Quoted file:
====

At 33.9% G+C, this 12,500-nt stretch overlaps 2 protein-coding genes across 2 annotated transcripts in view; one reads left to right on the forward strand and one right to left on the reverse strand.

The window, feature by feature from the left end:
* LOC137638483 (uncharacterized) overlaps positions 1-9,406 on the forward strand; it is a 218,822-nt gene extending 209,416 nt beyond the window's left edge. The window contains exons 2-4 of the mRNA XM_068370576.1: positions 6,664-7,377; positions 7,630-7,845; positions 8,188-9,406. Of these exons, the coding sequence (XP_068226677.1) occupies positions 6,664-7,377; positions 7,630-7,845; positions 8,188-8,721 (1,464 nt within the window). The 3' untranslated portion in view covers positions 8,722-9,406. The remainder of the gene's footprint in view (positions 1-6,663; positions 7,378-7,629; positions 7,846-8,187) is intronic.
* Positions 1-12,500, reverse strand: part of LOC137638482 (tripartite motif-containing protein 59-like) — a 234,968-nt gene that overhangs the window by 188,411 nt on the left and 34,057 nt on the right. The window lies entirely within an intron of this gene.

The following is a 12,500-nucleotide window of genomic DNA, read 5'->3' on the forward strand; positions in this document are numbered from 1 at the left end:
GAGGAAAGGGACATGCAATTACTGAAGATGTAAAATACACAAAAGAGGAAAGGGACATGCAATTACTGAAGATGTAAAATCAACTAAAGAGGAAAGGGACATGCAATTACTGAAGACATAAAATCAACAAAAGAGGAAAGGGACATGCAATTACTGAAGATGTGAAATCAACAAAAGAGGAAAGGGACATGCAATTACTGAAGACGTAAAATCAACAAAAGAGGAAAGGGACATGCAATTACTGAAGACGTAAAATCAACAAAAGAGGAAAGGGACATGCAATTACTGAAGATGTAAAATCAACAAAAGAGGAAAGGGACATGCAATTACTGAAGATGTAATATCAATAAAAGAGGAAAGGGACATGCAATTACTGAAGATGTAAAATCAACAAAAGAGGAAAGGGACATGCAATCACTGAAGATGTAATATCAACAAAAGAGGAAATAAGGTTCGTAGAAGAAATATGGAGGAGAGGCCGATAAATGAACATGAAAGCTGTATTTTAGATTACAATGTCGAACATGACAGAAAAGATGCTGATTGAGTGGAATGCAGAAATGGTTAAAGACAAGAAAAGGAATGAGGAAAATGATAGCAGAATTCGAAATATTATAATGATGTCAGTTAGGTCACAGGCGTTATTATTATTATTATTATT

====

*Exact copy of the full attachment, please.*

At 33.9% G+C, this 12,500-nt stretch overlaps 2 protein-coding genes across 2 annotated transcripts in view; one reads left to right on the forward strand and one right to left on the reverse strand.

The window, feature by feature from the left end:
* LOC137638483 (uncharacterized) overlaps positions 1-9,406 on the forward strand; it is a 218,822-nt gene extending 209,416 nt beyond the window's left edge. The window contains exons 2-4 of the mRNA XM_068370576.1: positions 6,664-7,377; positions 7,630-7,845; positions 8,188-9,406. Of these exons, the coding sequence (XP_068226677.1) occupies positions 6,664-7,377; positions 7,630-7,845; positions 8,188-8,721 (1,464 nt within the window). The 3' untranslated portion in view covers positions 8,722-9,406. The remainder of the gene's footprint in view (positions 1-6,663; positions 7,378-7,629; positions 7,846-8,187) is intronic.
* Positions 1-12,500, reverse strand: part of LOC137638482 (tripartite motif-containing protein 59-like) — a 234,968-nt gene that overhangs the window by 188,411 nt on the left and 34,057 nt on the right. The window lies entirely within an intron of this gene.

The following is a 12,500-nucleotide window of genomic DNA, read 5'->3' on the forward strand; positions in this document are numbered from 1 at the left end:
GAGGAAAGGGACATGCAATTACTGAAGATGTAAAATACACAAAAGAGGAAAGGGACATGCAATTACTGAAGATGTAAAATCAACTAAAGAGGAAAGGGACATGCAATTACTGAAGACATAAAATCAACAAAAGAGGAAAGGGACATGCAATTACTGAAGATGTGAAATCAACAAAAGAGGAAAGGGACATGCAATTACTGAAGACGTAAAATCAACAAAAGAGGAAAGGGACATGCAATTACTGAAGACGTAAAATCAACAAAAGAGGAAAGGGACATGCAATTACTGAAGATGTAAAATCAACAAAAGAGGAAAGGGACATGCAATTACTGAAGATGTAATATCAATAAAAGAGGAAAGGGACATGCAATTACTGAAGATGTAAAATCAACAAAAGAGGAAAGGGACATGCAATCACTGAAGATGTAATATCAACAAAAGAGGAAATAAGGTTCGTAGAAGAAATATGGAGGAGAGGCCGATAAATGAACATGAAAGCTGTATTTTAGATTACAATGTCGAACATGACAGAAAAGATGCTGATTGAGTGGAATGCAGAAATGGTTAAAGACAAGAAAAGGAATGAGGAAAATGATAGCAGAATTCGAAATATTATAATGATGTCAGTTAGGTCACAGGCGTTATTATTATTATTATTATT